Seto Gets IM Revenge On Verraszto On Final Night Of Sette Colli


More meet records fell on the final day of the 54th Sette Colli International Swim Meet in Rome, Italy today. Yesterday spectators were treated to a thrilling 400m IM duel between winner David Verraszto of Hungary and Daiya Seto of Japan and the two titans brought the same heat to the pool tonight in the sprint IM.

Neither Verraszto nor Seto took on the 200m IM as part of their Olympic schedules, but they posted world-class times tonight that would have landed them in or near the final. Seto led tonight wire-to-wire, splitting 25.23/29.81/33.75/28.75 for a quick final mark of 1:57.54 for the gold. That overtook the previous Sette Colli meet record of 1:57.94 held by Brazil’s Thiago Pereira since 2012.

Verraszto couldn’t quite match the back-end speed of Seto, as he finished well over a second behind in 1:59.25. That still checks-in as the Hungarian’s fastest of the season, while Seto nailed a wicked-fast 1:56.90 last fall that remains as the 4th fastest in the world before U.S. Trials. Bronze tonight went to Thiago Simon of Brazil, who notched a time of 1:59.99 to represent the other finalist to crack the 2-minute barrier in the race.

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Siobhan-Marie O’Connor was impressive as well in the women’s version of the 200m IM race, taking the win in a new meet record time of 2:10.01. That surpassed her 2:11.08 outing from the Mare Nostrum Monaco stop and rockets the British Olympic silver medalist into 5th place in the world rankings. Splits for the Brit include 27.74/32.82/37.98/31.47. Remarkably, the old meet record which SMOC overtook tonight was held by successful Australian IMer Stephanie Rice, who held the 2:11.34 mark since way back in 2008.

Silver in the women’s 200 IM tonight went to Switzerland’s Maria Ugolkova, who nailed a runner-up time of 2:11.41. That’s quick enough to check-in as a new national record, beating her own time of 2:12.88 at this very same meet last year. Australia got on the podium, courtesy of Kotuku Ngawati, who finished in 2:12.18 for bronze. British Olympian Hannah Miley won the B-Final in 2:13.03.

Olympic champion Pernille Blume topped the podium tonight in the women’s splash n’ dash, taking the event in a new meet record time of 24.13. That outperformed the 24.21 meet record held by tonight’s silver medalist, Ranomi Kromowidjojo, who notched 24.21 back in 2012. Tonight, Kromo fired off a still solid 24.39 for silver, while Dutch sprinter Tamara Van Vilet scored a bronze with her 25.04 outing.

Blume’s result tonight checks-in as the Dane’s fastest of the season by .01, surpassing her 24.14 clocked at the Danish Open. Kromo has been a tenth faster at the Mare Nostrum Barcelona, holding the world’s 3rd fastest performance this season in 24.29.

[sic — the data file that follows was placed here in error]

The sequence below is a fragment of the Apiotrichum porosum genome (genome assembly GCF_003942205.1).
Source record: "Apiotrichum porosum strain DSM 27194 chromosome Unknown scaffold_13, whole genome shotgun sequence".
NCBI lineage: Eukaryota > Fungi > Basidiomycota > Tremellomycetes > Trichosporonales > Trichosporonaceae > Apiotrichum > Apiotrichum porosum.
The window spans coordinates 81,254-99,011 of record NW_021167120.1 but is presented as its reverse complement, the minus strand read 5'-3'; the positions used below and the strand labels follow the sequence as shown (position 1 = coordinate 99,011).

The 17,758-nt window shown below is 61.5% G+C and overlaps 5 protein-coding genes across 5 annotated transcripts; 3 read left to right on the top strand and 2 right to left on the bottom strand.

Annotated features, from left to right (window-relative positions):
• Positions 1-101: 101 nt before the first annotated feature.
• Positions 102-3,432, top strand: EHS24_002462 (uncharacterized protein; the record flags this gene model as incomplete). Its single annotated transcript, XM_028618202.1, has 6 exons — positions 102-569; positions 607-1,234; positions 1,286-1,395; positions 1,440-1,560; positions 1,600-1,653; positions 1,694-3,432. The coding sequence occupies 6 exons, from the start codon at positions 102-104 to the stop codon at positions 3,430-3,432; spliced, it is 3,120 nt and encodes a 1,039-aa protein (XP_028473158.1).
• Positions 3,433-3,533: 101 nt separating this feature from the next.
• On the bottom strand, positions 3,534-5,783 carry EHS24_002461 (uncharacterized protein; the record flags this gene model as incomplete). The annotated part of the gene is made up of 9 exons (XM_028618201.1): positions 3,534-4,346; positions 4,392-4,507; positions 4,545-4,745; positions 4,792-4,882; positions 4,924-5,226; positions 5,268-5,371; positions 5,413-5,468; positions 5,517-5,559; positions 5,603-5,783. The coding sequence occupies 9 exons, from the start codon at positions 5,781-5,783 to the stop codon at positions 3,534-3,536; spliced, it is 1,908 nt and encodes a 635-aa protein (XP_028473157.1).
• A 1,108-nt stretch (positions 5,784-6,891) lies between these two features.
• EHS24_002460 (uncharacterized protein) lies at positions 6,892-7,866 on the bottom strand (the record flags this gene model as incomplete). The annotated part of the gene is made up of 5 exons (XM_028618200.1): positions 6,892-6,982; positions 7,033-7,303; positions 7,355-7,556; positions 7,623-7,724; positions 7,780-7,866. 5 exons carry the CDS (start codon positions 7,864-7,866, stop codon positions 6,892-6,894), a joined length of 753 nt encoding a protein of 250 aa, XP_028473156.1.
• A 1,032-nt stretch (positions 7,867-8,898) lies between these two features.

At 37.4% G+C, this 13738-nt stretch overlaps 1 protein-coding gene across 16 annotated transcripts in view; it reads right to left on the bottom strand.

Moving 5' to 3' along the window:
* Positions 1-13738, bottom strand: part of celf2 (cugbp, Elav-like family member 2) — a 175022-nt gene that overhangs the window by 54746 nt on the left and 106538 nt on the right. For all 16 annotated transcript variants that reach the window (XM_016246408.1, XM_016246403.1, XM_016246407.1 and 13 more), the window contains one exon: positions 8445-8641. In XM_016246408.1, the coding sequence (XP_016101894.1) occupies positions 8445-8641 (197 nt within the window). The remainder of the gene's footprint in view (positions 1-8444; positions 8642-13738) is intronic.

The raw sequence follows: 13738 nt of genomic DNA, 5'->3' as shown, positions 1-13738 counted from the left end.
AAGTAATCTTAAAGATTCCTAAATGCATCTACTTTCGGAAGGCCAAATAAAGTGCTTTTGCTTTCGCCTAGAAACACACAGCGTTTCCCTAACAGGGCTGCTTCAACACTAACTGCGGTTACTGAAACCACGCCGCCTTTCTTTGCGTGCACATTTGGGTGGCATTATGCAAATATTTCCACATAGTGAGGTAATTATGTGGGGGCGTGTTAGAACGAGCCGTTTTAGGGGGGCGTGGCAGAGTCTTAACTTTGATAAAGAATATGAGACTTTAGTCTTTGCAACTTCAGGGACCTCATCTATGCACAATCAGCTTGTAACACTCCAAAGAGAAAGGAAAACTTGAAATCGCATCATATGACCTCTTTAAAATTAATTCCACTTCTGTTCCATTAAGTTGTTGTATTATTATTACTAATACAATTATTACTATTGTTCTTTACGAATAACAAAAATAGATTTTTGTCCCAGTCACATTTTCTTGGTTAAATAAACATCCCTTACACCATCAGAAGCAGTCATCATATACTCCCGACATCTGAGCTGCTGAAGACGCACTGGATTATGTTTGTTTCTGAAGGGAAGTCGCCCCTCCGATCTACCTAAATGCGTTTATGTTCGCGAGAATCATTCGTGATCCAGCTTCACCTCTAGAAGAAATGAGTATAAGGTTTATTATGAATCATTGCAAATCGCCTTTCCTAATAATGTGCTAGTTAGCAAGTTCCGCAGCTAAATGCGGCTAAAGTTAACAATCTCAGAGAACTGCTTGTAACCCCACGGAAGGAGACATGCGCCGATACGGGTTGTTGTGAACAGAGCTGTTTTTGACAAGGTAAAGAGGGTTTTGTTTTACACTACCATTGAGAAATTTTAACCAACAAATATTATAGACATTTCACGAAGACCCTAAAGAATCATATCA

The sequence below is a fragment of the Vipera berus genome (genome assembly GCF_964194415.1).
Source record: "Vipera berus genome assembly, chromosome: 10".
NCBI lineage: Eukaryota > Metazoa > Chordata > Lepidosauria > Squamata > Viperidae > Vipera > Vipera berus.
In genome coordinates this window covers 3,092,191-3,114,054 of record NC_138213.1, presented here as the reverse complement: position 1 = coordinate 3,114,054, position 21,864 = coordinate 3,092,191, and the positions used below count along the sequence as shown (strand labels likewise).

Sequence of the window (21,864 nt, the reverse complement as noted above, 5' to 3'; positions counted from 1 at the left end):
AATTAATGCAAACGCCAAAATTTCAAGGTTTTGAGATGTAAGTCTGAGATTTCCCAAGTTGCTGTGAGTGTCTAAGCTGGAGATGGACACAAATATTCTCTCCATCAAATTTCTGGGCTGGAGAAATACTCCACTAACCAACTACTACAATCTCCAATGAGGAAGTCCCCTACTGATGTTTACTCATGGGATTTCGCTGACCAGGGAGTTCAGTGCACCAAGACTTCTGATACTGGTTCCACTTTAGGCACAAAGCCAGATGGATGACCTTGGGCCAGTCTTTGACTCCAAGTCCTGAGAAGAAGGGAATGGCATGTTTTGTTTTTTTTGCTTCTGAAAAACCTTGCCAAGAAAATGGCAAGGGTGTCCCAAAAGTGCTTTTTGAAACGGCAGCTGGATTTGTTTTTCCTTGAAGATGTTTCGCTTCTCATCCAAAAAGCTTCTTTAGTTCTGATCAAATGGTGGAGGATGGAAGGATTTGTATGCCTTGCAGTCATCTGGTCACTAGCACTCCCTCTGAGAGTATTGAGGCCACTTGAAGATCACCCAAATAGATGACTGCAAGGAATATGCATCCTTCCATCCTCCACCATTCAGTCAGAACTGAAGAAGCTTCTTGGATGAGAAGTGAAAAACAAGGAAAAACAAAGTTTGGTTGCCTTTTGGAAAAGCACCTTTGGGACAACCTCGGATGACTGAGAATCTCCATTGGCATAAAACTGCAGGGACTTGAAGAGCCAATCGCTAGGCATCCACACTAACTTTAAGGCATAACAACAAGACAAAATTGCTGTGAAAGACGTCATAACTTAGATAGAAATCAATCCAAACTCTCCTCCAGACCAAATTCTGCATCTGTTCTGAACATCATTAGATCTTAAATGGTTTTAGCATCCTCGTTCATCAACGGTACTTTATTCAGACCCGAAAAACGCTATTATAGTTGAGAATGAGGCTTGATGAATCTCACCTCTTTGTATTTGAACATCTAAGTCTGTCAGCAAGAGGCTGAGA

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Ukraine’s Andrii Govorov brought the heat in the men’s 50m butterfly, topping the field in a fierce 23.01, a new meet record. That overtook the 23.09 he notched just this morning and skims past the 23.05 he earned at Canet. Brazilian beast Nicholas Santos scored 23.08 for silver, while British speedster Ben Proud rounded out the podium with a time of 23.32.

Hungary scored the men’s 100m freestyle victory, thanks to a swift performance by winner Dominik Kozma. Kozma opened in 23.08 and wound up with a final time of 48.68 after leading the entire 100m, giving the 26-year-old a new personal best. Bruno Fratus of Brazil, who already won gold in the 50m distance earlier in the meet, settled for silver here in 48.75, just .02 ahead of Australian Olympian James Magnussen‘s 48.77.

Two other men were also sub-49 with Aussie Cameron McEvoy finishing in 48.92 for 4th and British swimmer Duncan Scott earning a mark of 48.93.

Additional Winners:

  • Jan Micka (CZE) took the men’s 800m freestyle title in a time of 7:54.24 to check-in as the 8th fastest time in the world this season.
  • In the men’s Paralympic 100m freestyle, Italians Riccardo Menciotti and Fabrizio Sottile were separated by just .01 of a second, with the former finishing first in 56.65 to the latter’s 56.66.
  • Hungary’s Peter Bernek clocked the night’s fastest 200m backstroke time, taking the win in 1:57.45. Germany’s Christian Diener touched just .05 later for silver, while Britain’s Luke Greenbank rounded out the podium with his mark of 1:58.87.
  • Kata Burian made it a Hungarian sweep, taking the women’s edition of the 200 backstroke in 2:09.89, representing the only swimmer in the field to go sub-2:10.
  • Liliana Szilagyi of Hungary took the women’s 200m butterfly in 2:07.50 to now rank as 8th fastest in the world this season.
  • German breaststroking maestro Marco Koch got the job done in the men’s 200m distance, earning a winning time of 2:09.63. He’s been as fast as 2:08.69 at his nation’s championships earlier this month.